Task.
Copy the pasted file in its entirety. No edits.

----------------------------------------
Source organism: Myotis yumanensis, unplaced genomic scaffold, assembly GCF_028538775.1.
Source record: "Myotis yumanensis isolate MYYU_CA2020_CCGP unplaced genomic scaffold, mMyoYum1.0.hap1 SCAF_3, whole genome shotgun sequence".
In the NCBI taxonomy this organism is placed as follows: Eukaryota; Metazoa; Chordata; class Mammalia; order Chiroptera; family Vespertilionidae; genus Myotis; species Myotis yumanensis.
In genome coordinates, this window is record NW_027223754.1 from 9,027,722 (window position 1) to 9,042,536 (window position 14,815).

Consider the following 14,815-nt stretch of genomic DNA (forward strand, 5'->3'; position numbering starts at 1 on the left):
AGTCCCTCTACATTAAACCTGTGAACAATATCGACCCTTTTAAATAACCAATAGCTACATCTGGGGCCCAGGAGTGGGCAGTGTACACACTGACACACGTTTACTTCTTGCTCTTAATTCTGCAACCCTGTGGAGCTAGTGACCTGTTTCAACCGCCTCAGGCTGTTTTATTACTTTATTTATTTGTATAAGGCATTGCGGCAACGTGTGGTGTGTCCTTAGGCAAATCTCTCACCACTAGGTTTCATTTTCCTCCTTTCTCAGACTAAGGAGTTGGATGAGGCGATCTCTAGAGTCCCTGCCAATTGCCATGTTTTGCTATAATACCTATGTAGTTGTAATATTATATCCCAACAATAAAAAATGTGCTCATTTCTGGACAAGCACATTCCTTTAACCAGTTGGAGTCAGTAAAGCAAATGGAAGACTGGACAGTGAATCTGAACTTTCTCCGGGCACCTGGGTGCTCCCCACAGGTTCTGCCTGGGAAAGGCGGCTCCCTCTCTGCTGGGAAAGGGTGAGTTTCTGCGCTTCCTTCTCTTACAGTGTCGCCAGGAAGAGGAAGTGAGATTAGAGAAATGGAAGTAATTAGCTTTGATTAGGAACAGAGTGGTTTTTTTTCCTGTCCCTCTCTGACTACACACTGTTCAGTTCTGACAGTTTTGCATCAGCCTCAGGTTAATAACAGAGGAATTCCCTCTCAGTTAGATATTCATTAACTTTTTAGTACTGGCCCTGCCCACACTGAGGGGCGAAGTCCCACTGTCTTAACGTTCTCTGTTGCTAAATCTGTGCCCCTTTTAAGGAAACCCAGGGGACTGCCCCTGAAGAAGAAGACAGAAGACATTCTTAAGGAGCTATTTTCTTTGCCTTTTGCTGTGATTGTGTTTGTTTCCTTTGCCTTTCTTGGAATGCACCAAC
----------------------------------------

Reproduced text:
Source organism: Myotis yumanensis, unplaced genomic scaffold, assembly GCF_028538775.1.
Source record: "Myotis yumanensis isolate MYYU_CA2020_CCGP unplaced genomic scaffold, mMyoYum1.0.hap1 SCAF_3, whole genome shotgun sequence".
In the NCBI taxonomy this organism is placed as follows: Eukaryota; Metazoa; Chordata; class Mammalia; order Chiroptera; family Vespertilionidae; genus Myotis; species Myotis yumanensis.
In genome coordinates, this window is record NW_027223754.1 from 9,027,722 (window position 1) to 9,042,536 (window position 14,815).

Consider the following 14,815-nt stretch of genomic DNA (forward strand, 5'->3'; position numbering starts at 1 on the left):
AGTCCCTCTACATTAAACCTGTGAACAATATCGACCCTTTTAAATAACCAATAGCTACATCTGGGGCCCAGGAGTGGGCAGTGTACACACTGACACACGTTTACTTCTTGCTCTTAATTCTGCAACCCTGTGGAGCTAGTGACCTGTTTCAACCGCCTCAGGCTGTTTTATTACTTTATTTATTTGTATAAGGCATTGCGGCAACGTGTGGTGTGTCCTTAGGCAAATCTCTCACCACTAGGTTTCATTTTCCTCCTTTCTCAGACTAAGGAGTTGGATGAGGCGATCTCTAGAGTCCCTGCCAATTGCCATGTTTTGCTATAATACCTATGTAGTTGTAATATTATATCCCAACAATAAAAAATGTGCTCATTTCTGGACAAGCACATTCCTTTAACCAGTTGGAGTCAGTAAAGCAAATGGAAGACTGGACAGTGAATCTGAACTTTCTCCGGGCACCTGGGTGCTCCCCACAGGTTCTGCCTGGGAAAGGCGGCTCCCTCTCTGCTGGGAAAGGGTGAGTTTCTGCGCTTCCTTCTCTTACAGTGTCGCCAGGAAGAGGAAGTGAGATTAGAGAAATGGAAGTAATTAGCTTTGATTAGGAACAGAGTGGTTTTTTTTCCTGTCCCTCTCTGACTACACACTGTTCAGTTCTGACAGTTTTGCATCAGCCTCAGGTTAATAACAGAGGAATTCCCTCTCAGTTAGATATTCATTAACTTTTTAGTACTGGCCCTGCCCACACTGAGGGGCGAAGTCCCACTGTCTTAACGTTCTCTGTTGCTAAATCTGTGCCCCTTTTAAGGAAACCCAGGGGACTGCCCCTGAAGAAGAAGACAGAAGACATTCTTAAGGAGCTATTTTCTTTGCCTTTTGCTGTGATTGTGTTTGTTTCCTTTGCCTTTCTTGGAATGCACCAAC